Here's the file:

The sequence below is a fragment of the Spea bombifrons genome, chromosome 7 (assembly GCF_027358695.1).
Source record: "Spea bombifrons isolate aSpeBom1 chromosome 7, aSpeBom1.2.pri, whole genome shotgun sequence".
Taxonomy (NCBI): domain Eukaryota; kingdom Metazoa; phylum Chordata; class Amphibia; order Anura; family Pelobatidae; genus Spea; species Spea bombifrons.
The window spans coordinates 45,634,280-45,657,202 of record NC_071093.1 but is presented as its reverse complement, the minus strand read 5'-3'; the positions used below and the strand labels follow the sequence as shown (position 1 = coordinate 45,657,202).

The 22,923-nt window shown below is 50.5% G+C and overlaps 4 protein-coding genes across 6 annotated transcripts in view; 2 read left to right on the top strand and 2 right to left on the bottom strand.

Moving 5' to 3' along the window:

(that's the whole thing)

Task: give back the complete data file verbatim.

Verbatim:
The sequence below is a fragment of the Spea bombifrons genome, chromosome 7 (assembly GCF_027358695.1).
Source record: "Spea bombifrons isolate aSpeBom1 chromosome 7, aSpeBom1.2.pri, whole genome shotgun sequence".
Taxonomy (NCBI): domain Eukaryota; kingdom Metazoa; phylum Chordata; class Amphibia; order Anura; family Pelobatidae; genus Spea; species Spea bombifrons.
The window spans coordinates 45,634,280-45,657,202 of record NC_071093.1 but is presented as its reverse complement, the minus strand read 5'-3'; the positions used below and the strand labels follow the sequence as shown (position 1 = coordinate 45,657,202).

The 22,923-nt window shown below is 50.5% G+C and overlaps 4 protein-coding genes across 6 annotated transcripts in view; 2 read left to right on the top strand and 2 right to left on the bottom strand.

Moving 5' to 3' along the window: